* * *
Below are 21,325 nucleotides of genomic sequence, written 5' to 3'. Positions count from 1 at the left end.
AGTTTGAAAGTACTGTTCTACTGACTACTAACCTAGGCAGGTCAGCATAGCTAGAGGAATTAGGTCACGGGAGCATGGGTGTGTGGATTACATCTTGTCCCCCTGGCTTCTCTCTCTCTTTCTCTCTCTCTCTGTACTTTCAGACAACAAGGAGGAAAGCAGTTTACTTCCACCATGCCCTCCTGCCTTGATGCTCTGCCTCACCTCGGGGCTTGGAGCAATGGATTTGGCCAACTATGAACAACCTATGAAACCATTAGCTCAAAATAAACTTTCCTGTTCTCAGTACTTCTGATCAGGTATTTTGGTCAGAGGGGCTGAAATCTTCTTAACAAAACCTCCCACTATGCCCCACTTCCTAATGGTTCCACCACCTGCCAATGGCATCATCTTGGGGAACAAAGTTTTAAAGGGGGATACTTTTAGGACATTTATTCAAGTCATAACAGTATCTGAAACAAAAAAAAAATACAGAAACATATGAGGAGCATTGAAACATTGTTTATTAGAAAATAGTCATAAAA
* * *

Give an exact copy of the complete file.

Below are 21,325 nucleotides of genomic sequence, written 5' to 3'. Positions count from 1 at the left end.
AGTTTGAAAGTACTGTTCTACTGACTACTAACCTAGGCAGGTCAGCATAGCTAGAGGAATTAGGTCACGGGAGCATGGGTGTGTGGATTACATCTTGTCCCCCTGGCTTCTCTCTCTCTTTCTCTCTCTCTCTGTACTTTCAGACAACAAGGAGGAAAGCAGTTTACTTCCACCATGCCCTCCTGCCTTGATGCTCTGCCTCACCTCGGGGCTTGGAGCAATGGATTTGGCCAACTATGAACAACCTATGAAACCATTAGCTCAAAATAAACTTTCCTGTTCTCAGTACTTCTGATCAGGTATTTTGGTCAGAGGGGCTGAAATCTTCTTAACAAAACCTCCCACTATGCCCCACTTCCTAATGGTTCCACCACCTGCCAATGGCATCATCTTGGGGAACAAAGTTTTAAAGGGGGATACTTTTAGGACATTTATTCAAGTCATAACAGTATCTGAAACAAAAAAAAAATACAGAAACATATGAGGAGCATTGAAACATTGTTTATTAGAAAATAGTCATAAAA